And Also Go-Carts!

Weirdly, this game also has a reasonably comprehensive go-carting system built into it. Throughout the world, you can find races to compete in to earn even more opals. There are seven different tracks to race on, all themed after areas in the world. Within a race, you’ll find weapons, boost pads, and shortcuts. It’s like, a real racing game built into this 3D platformer!

These races were fairly fun, but it’s no Mario Kart. Since I was never really hurting for money, I didn’t play too many of them. Interestingly, there’s even an option to go straight to a multiplayer cart racing game on the title screen. This is a pretty cool little extra feature if you are hurting for another goofy racing game to try out.

Final Thoughts

While the first Ty felt like a great continuation of the formats established in Super Mario 64 and Banjo-Kazooie, the second reminded me of how Jak II shifted the Jak and Daxter franchise. This isn’t a bad game, but it definitely feels a bit different.

The story and moment to gameplay are all still fun, and the characters and story are silly and charming. The new vehicular stuff wasn’t my favorite, but it gave a little more variety to the gameplay. My only real complaint is that the open-world aspect didn’t quite do it for me. I missed getting to know the big environments from the first game. While the open-world design should have encouraged exploration, having just a few missions to do at a time made the game feel a lot more linear.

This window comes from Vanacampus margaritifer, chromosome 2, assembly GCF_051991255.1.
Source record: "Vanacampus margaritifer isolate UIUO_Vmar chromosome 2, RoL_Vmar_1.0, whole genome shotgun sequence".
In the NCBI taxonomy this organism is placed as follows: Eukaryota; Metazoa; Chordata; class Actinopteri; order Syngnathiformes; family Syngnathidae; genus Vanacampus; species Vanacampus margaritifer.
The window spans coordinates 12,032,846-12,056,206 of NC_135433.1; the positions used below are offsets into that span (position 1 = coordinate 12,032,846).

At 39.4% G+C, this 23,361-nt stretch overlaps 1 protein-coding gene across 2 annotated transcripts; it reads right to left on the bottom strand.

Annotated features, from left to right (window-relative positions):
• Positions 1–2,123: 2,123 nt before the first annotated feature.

I liked Ty the Tasmanian Tiger 2: Bush Rescue HD. I just didn’t love it as much as I loved the first game.

Geek to Geek Rating: 4 out of 5

Rating: 4 out of 5.

You can watch TroytlePower’s live first impressions of Ty the Tasmanian Tiger and Ty the Tasmanian Tiger 2: Bush Rescue on his YouTube Channel or listen on his podcast.

Troytlepower

doodles, games, goofs, and general geekery - he/him - twitch streamer with @geektogeekcast - podcasts on @tpptpptpwtp, @basesfcast, and @ProbablyWork